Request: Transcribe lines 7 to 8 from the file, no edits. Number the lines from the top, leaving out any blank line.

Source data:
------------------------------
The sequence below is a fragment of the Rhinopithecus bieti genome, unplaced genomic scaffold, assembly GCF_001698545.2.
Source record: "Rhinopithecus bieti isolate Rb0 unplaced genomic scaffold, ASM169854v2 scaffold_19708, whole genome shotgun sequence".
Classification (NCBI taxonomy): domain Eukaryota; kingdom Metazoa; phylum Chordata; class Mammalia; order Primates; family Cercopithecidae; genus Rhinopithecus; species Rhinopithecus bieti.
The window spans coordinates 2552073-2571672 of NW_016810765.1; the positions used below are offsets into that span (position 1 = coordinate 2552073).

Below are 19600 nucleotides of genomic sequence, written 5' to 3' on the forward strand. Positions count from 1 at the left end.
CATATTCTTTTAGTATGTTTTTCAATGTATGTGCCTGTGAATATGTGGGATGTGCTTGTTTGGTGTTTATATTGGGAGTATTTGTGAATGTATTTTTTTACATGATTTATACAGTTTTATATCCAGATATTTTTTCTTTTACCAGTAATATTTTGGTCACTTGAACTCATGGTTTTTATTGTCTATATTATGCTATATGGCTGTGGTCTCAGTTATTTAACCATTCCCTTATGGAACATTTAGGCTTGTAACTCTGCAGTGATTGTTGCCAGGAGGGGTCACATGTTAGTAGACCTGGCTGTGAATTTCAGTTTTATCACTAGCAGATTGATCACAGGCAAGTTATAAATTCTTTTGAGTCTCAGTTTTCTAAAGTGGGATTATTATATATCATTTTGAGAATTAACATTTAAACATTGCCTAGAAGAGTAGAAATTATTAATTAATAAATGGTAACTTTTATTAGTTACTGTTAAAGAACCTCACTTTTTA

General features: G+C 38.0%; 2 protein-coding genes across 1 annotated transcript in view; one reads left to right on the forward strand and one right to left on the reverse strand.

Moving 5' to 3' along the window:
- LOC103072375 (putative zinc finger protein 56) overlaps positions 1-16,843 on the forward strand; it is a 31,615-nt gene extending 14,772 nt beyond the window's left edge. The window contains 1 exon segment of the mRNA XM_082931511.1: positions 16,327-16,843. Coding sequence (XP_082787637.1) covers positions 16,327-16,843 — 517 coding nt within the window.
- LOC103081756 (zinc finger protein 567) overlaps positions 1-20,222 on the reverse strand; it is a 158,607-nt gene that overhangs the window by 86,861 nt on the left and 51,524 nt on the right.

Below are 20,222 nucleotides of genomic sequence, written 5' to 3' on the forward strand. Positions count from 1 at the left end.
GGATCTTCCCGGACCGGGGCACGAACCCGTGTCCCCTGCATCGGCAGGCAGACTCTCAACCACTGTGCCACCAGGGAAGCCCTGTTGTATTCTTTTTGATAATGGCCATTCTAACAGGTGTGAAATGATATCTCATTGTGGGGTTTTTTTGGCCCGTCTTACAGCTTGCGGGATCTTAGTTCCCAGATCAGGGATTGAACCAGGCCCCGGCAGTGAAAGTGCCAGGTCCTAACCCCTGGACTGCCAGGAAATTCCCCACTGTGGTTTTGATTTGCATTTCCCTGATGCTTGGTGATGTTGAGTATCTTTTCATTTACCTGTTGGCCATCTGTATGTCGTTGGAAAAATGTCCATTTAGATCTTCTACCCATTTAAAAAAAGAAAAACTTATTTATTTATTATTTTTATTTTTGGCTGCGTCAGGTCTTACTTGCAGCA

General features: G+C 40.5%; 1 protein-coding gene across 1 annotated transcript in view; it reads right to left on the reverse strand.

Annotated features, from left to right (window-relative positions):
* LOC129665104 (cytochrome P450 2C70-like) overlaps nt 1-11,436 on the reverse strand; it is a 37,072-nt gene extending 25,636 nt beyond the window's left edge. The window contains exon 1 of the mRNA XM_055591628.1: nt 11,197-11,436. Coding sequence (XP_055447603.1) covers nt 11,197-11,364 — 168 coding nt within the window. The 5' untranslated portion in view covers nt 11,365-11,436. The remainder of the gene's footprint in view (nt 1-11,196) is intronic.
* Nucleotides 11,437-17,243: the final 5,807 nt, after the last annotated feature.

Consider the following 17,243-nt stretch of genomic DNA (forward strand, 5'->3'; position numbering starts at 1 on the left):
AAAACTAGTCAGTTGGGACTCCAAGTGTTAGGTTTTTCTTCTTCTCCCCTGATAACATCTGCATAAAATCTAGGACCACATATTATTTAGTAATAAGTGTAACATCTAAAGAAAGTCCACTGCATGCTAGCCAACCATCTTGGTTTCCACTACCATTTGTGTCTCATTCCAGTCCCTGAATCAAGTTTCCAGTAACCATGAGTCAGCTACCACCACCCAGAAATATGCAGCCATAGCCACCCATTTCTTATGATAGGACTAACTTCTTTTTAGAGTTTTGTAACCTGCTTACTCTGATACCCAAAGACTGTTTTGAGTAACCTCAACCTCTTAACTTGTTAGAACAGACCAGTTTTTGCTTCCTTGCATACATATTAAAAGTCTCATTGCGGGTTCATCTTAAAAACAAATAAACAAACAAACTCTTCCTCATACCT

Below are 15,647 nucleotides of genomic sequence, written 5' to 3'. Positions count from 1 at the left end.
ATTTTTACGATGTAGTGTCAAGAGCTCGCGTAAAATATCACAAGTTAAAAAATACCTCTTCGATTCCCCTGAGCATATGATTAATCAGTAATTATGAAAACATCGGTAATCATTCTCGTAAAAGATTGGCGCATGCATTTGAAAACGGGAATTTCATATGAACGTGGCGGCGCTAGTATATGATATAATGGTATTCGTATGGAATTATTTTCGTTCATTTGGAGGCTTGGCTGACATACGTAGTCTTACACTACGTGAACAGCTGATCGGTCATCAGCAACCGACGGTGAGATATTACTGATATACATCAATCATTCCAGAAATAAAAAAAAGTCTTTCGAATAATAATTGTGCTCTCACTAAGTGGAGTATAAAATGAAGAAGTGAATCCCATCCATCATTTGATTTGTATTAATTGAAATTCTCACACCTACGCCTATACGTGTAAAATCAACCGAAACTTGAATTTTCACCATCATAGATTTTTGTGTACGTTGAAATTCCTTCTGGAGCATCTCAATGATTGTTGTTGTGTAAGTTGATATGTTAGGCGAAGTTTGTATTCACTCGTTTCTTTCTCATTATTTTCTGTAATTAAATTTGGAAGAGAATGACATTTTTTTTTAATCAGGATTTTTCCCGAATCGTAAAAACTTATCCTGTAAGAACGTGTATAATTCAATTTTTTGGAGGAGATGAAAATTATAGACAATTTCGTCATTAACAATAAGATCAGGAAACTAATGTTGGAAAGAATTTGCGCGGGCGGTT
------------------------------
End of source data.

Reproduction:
General features: G+C 38.0%; 2 protein-coding genes across 1 annotated transcript in view; one reads left to right on the forward strand and one right to left on the reverse strand.

Moving 5' to 3' along the window: